Back in the building where the former Jazzman made his long-ago NBA debut, Minnesota’s new forward received only a ripple of recognition when he trotted onto the EnergySolutions Arena floor Wednesday night.
Then again, that probably was sufficient for Lou Amundson, having appeared in only one game for the Jazz for a total of two minutes.
As for Andrei Kirilenko, the partial standing ovation that ensued when he was the first Timberwolves player introduced was less than he deserved after 10 seasons in Utah. Yet he seemed to enjoy his homecoming, other than being on the wrong end of a 106-84 blowout.
“Very nice to play against this crowd; they’ve been very friendly,” Kirilenko said after posting 12 points and seven rebounds in three quarters, before the Minnesota starters were deemed to have finished an inadequate night’s work.
So ended a day that began when Kirilenko claimed he was surprised to discover the location of the visitors’ locker room — which seems unlikely, considering he walked right past it on his way in and out of the building for upwards of 350 games, plus shootarounds.
Kirilenko spoke of “tons of great moments here,” but Wednesday’s game would not make that list. His return coincided with Minnesota’s worst effort of the season. How much the Jazz actually had to do with that performance is difficult to gauge, but the home team clearly needed something like this in the wake of three straight defeats and the discouraging news about point guard Mo Williams’ thumb injury.
Jazz coach Tyrone Corbin, a former assistant who took over the team during Kirilenko’s final season of 2010-11, described him as “the same, old A.K.,” intended as a compliment.
Of course, that label became derisive by the end of Kirilenko’s Utah tenure, thanks mostly to his astronomical salary. In his last two seasons, while being paid a total of $34.2 million, Kirilenko averaged 11.8 points and 4.8 rebounds — decent numbers, just not worthy of a max contract that crippled the franchise in such a way that forward Paul Millsap is the only remaining player from three years ago.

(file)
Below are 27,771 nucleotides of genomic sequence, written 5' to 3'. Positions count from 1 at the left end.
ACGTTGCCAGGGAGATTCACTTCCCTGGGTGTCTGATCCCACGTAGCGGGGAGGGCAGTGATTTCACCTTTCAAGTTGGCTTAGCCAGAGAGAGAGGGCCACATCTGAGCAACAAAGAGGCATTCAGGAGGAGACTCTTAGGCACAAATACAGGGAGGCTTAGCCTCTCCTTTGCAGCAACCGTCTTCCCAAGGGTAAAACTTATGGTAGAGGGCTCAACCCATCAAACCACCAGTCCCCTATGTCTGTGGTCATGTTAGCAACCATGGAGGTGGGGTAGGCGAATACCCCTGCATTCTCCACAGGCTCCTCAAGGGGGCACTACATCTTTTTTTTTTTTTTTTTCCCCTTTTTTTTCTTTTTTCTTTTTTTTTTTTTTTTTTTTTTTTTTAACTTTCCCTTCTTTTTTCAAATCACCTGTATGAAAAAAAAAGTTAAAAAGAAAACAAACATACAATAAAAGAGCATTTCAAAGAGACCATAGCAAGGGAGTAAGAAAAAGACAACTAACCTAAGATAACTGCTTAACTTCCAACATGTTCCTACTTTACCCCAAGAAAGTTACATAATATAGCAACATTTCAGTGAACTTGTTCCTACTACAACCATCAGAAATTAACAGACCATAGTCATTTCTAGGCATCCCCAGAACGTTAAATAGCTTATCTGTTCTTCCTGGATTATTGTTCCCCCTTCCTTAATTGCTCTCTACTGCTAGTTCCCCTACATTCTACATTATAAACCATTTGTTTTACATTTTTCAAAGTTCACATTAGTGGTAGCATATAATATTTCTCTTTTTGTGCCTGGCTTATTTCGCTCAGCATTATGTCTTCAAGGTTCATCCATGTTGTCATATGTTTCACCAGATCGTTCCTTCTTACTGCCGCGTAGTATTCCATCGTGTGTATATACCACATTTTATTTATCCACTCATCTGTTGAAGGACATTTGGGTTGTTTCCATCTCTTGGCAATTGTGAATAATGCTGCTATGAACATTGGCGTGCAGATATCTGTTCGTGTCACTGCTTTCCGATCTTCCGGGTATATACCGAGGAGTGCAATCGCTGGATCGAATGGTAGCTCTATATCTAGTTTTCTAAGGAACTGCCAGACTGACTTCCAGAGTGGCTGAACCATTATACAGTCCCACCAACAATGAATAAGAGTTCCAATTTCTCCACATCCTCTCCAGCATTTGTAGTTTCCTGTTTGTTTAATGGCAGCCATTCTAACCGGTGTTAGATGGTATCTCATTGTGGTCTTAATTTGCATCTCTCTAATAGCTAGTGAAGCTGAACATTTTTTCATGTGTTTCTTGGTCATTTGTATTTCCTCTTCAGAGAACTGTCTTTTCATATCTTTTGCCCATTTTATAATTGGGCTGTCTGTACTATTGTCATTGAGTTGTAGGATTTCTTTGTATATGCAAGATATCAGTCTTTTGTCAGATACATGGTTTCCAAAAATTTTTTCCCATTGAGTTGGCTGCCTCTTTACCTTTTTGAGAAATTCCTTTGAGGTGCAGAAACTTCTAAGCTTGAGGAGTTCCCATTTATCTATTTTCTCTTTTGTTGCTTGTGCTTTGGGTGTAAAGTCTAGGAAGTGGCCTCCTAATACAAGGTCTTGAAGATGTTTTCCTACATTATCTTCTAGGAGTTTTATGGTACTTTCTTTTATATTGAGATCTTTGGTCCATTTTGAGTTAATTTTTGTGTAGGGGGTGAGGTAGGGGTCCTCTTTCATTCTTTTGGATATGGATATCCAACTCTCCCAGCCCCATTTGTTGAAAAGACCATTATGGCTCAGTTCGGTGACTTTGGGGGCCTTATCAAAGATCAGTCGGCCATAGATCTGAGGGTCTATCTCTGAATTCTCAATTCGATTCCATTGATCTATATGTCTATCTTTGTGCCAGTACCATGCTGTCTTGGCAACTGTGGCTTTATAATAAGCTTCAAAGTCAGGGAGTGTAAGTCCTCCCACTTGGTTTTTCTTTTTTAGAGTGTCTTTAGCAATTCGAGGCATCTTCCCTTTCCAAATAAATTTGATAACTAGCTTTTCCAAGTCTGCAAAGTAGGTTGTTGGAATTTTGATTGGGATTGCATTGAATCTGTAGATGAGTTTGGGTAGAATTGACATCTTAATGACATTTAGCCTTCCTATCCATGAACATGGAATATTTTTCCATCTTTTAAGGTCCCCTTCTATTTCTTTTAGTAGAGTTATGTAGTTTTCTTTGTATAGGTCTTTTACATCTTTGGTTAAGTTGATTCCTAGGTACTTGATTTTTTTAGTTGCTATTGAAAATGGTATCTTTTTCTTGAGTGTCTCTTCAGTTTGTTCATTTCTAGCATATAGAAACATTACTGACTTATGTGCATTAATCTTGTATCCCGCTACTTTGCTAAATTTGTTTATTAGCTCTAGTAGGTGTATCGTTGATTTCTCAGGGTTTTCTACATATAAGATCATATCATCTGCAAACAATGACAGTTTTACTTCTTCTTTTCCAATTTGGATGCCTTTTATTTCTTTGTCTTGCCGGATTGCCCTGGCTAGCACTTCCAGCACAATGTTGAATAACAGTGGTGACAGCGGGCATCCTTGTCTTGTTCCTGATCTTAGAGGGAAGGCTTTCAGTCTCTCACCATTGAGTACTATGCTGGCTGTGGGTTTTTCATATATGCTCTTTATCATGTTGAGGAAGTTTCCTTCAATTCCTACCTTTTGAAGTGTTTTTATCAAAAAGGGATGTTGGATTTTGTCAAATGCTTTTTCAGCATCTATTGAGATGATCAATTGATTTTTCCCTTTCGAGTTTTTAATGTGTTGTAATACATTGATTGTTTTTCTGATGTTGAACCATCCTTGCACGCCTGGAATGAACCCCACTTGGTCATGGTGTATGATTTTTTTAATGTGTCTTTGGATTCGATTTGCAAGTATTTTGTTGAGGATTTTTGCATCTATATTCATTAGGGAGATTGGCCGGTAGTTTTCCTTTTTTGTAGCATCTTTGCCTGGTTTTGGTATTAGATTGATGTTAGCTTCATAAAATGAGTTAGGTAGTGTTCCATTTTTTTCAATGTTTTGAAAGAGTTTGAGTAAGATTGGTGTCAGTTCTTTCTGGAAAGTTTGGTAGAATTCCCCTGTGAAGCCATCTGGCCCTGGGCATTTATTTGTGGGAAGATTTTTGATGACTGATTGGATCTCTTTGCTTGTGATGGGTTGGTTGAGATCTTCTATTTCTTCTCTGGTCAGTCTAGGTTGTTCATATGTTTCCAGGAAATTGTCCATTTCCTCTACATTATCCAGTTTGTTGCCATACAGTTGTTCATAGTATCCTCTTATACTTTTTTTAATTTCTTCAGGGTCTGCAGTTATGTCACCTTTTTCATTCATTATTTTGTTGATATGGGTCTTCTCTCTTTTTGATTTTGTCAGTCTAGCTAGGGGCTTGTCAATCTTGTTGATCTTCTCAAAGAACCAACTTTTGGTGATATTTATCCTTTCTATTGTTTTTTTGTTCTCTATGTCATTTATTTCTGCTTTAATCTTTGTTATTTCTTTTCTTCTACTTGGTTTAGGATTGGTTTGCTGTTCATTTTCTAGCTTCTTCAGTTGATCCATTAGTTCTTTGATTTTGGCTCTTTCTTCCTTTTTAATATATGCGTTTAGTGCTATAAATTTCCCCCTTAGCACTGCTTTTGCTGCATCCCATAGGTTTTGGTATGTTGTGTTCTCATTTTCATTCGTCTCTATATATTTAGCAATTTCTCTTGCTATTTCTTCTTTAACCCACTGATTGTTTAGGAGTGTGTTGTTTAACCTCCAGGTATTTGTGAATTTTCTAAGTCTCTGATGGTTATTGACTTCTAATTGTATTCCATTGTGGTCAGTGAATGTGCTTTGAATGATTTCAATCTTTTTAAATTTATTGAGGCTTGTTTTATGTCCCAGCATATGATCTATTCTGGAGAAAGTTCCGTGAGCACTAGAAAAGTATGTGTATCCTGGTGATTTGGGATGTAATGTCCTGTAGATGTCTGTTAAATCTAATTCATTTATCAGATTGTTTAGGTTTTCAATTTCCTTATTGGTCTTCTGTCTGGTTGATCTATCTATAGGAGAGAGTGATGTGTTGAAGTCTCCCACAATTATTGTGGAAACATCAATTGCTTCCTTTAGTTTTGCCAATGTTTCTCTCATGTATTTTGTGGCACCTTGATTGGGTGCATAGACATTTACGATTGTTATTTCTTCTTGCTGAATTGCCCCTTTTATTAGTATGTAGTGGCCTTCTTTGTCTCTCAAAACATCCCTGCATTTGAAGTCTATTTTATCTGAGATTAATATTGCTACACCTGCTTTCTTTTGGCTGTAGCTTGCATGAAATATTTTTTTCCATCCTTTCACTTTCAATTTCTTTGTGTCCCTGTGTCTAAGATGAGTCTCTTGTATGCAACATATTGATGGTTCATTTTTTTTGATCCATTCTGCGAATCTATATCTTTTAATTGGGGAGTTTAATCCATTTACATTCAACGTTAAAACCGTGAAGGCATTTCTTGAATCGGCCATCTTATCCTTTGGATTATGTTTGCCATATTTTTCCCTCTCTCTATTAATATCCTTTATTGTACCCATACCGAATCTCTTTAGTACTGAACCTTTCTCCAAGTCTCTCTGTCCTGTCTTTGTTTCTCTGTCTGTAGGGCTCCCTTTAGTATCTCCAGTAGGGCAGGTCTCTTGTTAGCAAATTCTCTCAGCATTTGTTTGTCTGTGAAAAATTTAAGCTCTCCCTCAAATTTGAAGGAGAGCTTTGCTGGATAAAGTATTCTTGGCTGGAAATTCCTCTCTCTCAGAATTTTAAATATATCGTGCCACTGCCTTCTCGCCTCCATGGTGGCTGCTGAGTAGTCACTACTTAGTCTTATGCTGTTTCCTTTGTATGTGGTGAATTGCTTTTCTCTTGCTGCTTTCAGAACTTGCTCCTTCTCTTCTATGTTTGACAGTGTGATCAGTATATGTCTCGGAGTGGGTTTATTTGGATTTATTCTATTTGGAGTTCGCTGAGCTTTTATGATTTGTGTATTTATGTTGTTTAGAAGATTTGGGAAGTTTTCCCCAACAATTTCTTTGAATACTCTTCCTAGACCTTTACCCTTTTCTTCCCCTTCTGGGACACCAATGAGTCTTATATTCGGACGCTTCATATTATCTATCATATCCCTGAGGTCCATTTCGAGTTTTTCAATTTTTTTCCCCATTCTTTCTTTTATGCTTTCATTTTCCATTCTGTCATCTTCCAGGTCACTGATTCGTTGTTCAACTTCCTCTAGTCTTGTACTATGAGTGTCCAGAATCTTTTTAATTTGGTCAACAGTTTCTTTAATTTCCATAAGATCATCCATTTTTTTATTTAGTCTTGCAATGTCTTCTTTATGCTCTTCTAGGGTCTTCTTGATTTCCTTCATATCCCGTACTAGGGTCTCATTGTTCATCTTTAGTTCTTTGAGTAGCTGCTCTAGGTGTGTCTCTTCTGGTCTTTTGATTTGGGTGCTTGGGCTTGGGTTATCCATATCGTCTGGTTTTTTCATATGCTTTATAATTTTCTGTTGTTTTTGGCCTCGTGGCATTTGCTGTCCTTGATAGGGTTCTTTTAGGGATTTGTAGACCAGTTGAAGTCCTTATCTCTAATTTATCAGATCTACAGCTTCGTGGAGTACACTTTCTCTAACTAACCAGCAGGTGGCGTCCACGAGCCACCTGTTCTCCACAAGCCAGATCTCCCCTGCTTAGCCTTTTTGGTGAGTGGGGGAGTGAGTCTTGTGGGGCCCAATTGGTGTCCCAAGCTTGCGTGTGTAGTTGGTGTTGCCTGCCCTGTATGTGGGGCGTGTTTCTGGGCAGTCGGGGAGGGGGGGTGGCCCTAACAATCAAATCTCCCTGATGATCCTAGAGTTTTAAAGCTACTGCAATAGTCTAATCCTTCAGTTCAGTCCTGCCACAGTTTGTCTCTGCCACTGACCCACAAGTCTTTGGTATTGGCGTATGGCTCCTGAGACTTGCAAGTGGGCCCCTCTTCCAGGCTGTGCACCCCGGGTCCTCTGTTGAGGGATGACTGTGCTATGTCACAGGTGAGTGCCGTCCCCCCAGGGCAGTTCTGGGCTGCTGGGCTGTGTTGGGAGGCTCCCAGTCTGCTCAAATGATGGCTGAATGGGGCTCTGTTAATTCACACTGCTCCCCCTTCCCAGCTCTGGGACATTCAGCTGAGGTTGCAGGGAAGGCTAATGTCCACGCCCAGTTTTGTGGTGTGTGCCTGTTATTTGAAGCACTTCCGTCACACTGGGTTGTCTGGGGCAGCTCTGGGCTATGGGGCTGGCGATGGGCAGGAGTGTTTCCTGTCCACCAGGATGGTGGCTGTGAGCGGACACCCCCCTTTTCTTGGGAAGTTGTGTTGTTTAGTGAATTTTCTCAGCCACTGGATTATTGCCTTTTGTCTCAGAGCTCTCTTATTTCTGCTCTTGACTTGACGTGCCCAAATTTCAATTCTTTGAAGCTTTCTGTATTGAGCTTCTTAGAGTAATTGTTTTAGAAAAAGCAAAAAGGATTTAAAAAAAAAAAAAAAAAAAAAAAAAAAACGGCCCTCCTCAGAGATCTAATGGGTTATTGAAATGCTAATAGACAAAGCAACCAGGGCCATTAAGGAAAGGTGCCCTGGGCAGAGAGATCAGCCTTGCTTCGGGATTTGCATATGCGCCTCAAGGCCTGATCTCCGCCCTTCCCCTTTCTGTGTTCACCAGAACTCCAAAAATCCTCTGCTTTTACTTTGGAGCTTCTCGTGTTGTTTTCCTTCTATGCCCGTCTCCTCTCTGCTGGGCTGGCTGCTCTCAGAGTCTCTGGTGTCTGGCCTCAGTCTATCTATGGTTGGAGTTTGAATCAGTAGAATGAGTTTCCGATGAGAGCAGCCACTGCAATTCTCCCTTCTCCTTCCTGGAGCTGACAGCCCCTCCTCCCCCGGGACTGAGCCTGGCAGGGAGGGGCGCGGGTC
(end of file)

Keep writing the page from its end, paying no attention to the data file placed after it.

After Kirilenko spent the lockout-shortened season playing professionally in his native Russia, he signed with the Timberwolves, who are getting a reasonable return for their $10 million. Minnesota (14-14) reminds Kirilenko of the 2003-04 Jazz, the team that went 42-40 and barely missed the playoffs with an Opening Night lineup of A.K., Matt Harpring, Greg Ostertag, DeShawn Stevenson and Carlos Arroyo.
“Very young, ambitious and really grinding, fighting for that spot in the playoffs,” Kirilenko said of his new team.
Except the Timberwolves hardly looked that way Wednesday. As was his custom with the Jazz, Kirilenko was showered and dressed within 10 minutes of the final buzzer. Only this time, he didn’t head immediately to the team bus. He walked down the hallway to the Jazz’s family room and lingered in the arena where he “grew up as a player.”
That should be remembered about Kirilenko. In those 10 seasons, he became one of the top dozen players in franchise history — even if he never truly fulfilled expectations, partly based on his pay grade, and won’t have his jersey retired.
No. 47 looked kind of weird in a blue Minnesota uniform Wednesday, when Kirilenko showed glimpses of the A.K. of old by blocking shots from Gordon Hayward and DeMarre Carroll on consecutive possessions in the first quarter.
But it all crumbled for the Timberwolves after that, and Kirilenko’s night would end early. The unintended consequence: more minutes for Amundson, who scored a season-high eight points.